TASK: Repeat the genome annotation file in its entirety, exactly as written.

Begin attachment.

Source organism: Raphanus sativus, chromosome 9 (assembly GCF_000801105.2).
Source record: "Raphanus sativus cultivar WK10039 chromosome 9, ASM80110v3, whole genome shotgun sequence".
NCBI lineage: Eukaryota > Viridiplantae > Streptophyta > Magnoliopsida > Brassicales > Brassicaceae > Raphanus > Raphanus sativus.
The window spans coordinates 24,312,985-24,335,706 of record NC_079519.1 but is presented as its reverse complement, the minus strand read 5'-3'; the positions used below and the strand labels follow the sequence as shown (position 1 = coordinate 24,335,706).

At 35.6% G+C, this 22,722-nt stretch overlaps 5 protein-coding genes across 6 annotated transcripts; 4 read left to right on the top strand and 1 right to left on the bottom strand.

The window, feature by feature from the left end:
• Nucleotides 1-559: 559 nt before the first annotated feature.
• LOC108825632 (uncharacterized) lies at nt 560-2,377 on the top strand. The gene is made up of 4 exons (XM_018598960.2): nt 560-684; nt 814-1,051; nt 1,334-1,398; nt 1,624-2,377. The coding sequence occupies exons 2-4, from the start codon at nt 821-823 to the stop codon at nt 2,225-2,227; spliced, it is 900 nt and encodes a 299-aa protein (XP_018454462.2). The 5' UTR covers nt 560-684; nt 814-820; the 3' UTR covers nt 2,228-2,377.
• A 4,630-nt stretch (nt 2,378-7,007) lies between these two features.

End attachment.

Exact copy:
Source organism: Raphanus sativus, chromosome 9 (assembly GCF_000801105.2).
Source record: "Raphanus sativus cultivar WK10039 chromosome 9, ASM80110v3, whole genome shotgun sequence".
NCBI lineage: Eukaryota > Viridiplantae > Streptophyta > Magnoliopsida > Brassicales > Brassicaceae > Raphanus > Raphanus sativus.
The window spans coordinates 24,312,985-24,335,706 of record NC_079519.1 but is presented as its reverse complement, the minus strand read 5'-3'; the positions used below and the strand labels follow the sequence as shown (position 1 = coordinate 24,335,706).

At 35.6% G+C, this 22,722-nt stretch overlaps 5 protein-coding genes across 6 annotated transcripts; 4 read left to right on the top strand and 1 right to left on the bottom strand.

The window, feature by feature from the left end:
• Nucleotides 1-559: 559 nt before the first annotated feature.
• LOC108825632 (uncharacterized) lies at nt 560-2,377 on the top strand. The gene is made up of 4 exons (XM_018598960.2): nt 560-684; nt 814-1,051; nt 1,334-1,398; nt 1,624-2,377. The coding sequence occupies exons 2-4, from the start codon at nt 821-823 to the stop codon at nt 2,225-2,227; spliced, it is 900 nt and encodes a 299-aa protein (XP_018454462.2). The 5' UTR covers nt 560-684; nt 814-820; the 3' UTR covers nt 2,228-2,377.
• A 4,630-nt stretch (nt 2,378-7,007) lies between these two features.